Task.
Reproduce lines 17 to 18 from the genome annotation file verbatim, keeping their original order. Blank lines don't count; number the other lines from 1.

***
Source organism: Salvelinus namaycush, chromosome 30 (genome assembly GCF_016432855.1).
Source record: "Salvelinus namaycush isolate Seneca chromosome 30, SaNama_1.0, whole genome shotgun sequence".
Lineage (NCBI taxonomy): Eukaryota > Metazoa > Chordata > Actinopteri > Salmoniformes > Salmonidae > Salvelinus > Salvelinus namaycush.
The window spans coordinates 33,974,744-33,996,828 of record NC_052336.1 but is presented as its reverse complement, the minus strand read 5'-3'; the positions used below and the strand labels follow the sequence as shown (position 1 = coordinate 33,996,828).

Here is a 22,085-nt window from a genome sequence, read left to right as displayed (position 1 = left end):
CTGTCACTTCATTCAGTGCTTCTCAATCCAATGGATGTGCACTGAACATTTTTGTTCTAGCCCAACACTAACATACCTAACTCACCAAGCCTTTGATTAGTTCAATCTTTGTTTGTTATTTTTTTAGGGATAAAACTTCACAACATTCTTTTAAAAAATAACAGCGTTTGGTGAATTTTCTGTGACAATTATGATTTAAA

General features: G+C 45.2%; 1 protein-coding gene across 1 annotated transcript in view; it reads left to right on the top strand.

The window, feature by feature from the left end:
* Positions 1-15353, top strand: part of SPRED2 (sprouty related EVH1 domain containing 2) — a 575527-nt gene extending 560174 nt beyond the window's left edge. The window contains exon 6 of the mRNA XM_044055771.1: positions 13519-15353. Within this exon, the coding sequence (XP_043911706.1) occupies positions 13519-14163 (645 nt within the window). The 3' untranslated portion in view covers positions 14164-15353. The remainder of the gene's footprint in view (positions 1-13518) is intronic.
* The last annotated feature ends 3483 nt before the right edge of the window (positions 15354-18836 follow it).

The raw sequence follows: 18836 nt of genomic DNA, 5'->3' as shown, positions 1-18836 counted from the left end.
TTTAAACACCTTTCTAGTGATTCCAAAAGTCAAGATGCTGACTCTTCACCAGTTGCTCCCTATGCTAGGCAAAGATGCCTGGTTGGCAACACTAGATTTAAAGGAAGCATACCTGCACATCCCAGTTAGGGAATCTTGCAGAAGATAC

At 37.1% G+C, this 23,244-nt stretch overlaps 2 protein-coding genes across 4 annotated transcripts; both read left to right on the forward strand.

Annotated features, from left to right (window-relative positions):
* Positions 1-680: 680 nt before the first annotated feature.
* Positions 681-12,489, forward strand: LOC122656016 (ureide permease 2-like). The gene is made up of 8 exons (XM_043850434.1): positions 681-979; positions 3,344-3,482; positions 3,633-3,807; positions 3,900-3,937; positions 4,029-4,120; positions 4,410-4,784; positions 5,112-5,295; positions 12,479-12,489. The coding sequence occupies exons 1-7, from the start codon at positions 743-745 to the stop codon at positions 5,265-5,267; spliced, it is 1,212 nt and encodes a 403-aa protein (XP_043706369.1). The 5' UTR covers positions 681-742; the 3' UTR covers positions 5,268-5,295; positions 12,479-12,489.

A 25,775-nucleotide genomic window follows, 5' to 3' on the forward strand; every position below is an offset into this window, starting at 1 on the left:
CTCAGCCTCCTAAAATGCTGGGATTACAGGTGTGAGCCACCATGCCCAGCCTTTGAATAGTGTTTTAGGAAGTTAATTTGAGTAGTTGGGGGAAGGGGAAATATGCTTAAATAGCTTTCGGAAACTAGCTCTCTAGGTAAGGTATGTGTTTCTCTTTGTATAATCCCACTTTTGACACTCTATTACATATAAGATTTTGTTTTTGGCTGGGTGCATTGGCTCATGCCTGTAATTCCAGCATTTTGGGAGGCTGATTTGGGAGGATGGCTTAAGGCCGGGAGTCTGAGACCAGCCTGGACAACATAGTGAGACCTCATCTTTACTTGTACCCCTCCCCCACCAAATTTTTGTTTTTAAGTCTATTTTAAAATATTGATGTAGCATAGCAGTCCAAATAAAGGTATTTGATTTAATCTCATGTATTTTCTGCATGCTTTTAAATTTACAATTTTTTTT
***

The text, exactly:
A 25,775-nucleotide genomic window follows, 5' to 3' on the forward strand; every position below is an offset into this window, starting at 1 on the left:
CTCAGCCTCCTAAAATGCTGGGATTACAGGTGTGAGCCACCATGCCCAGCCTTTGAATAGTGTTTTAGGAAGTTAATTTGAGTAGTTGGGGGAAGGGGAAATATGCTTAAATAGCTTTCGGAAACTAGCTCTCTAGGTAAGGTATGTGTTTCTCTTTGTATAATCCCACTTTTGACACTCTATTACATATAAGATTTTGTTTTTGGCTGGGTGCATTGGCTCATGCCTGTAATTCCAGCATTTTGGGAGGCTGATTTGGGAGGATGGCTTAAGGCCGGGAGTCTGAGACCAGCCTGGACAACATAGTGAGACCTCATCTTTACTTGTACCCCTCCCCCACCAAATTTTTGTTTTTAAGTCTATTTTAAAATATTGATGTAGCATAGCAGTCCAAATAAAGGTATTTGATTTAATCTCATGTATTTTCTGCATGCTTTTAAATTTACAATTTTTTTT